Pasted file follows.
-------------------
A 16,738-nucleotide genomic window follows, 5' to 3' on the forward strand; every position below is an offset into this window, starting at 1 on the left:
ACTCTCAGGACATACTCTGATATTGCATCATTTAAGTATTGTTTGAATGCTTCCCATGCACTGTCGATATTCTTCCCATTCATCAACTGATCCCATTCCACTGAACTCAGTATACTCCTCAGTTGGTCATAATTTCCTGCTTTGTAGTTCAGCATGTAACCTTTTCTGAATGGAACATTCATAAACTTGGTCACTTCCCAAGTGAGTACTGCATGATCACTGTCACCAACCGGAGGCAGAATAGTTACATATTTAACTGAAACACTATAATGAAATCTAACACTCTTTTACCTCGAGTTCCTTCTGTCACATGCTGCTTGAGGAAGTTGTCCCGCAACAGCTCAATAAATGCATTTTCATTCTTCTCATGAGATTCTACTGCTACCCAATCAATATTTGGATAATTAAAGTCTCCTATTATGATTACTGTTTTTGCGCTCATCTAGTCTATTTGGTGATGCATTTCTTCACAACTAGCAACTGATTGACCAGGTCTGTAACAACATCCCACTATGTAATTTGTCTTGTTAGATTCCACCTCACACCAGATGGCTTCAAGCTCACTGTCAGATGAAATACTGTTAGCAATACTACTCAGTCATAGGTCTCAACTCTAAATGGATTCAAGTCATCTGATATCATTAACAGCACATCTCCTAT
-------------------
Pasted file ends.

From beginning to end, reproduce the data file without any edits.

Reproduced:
A 16,738-nucleotide genomic window follows, 5' to 3' on the forward strand; every position below is an offset into this window, starting at 1 on the left:
ACTCTCAGGACATACTCTGATATTGCATCATTTAAGTATTGTTTGAATGCTTCCCATGCACTGTCGATATTCTTCCCATTCATCAACTGATCCCATTCCACTGAACTCAGTATACTCCTCAGTTGGTCATAATTTCCTGCTTTGTAGTTCAGCATGTAACCTTTTCTGAATGGAACATTCATAAACTTGGTCACTTCCCAAGTGAGTACTGCATGATCACTGTCACCAACCGGAGGCAGAATAGTTACATATTTAACTGAAACACTATAATGAAATCTAACACTCTTTTACCTCGAGTTCCTTCTGTCACATGCTGCTTGAGGAAGTTGTCCCGCAACAGCTCAATAAATGCATTTTCATTCTTCTCATGAGATTCTACTGCTACCCAATCAATATTTGGATAATTAAAGTCTCCTATTATGATTACTGTTTTTGCGCTCATCTAGTCTATTTGGTGATGCATTTCTTCACAACTAGCAACTGATTGACCAGGTCTGTAACAACATCCCACTATGTAATTTGTCTTGTTAGATTCCACCTCACACCAGATGGCTTCAAGCTCACTGTCAGATGAAATACTGTTAGCAATACTACTCAGTCATAGGTCTCAACTCTAAATGGATTCAAGTCATCTGATATCATTAACAGCACATCTCCTAT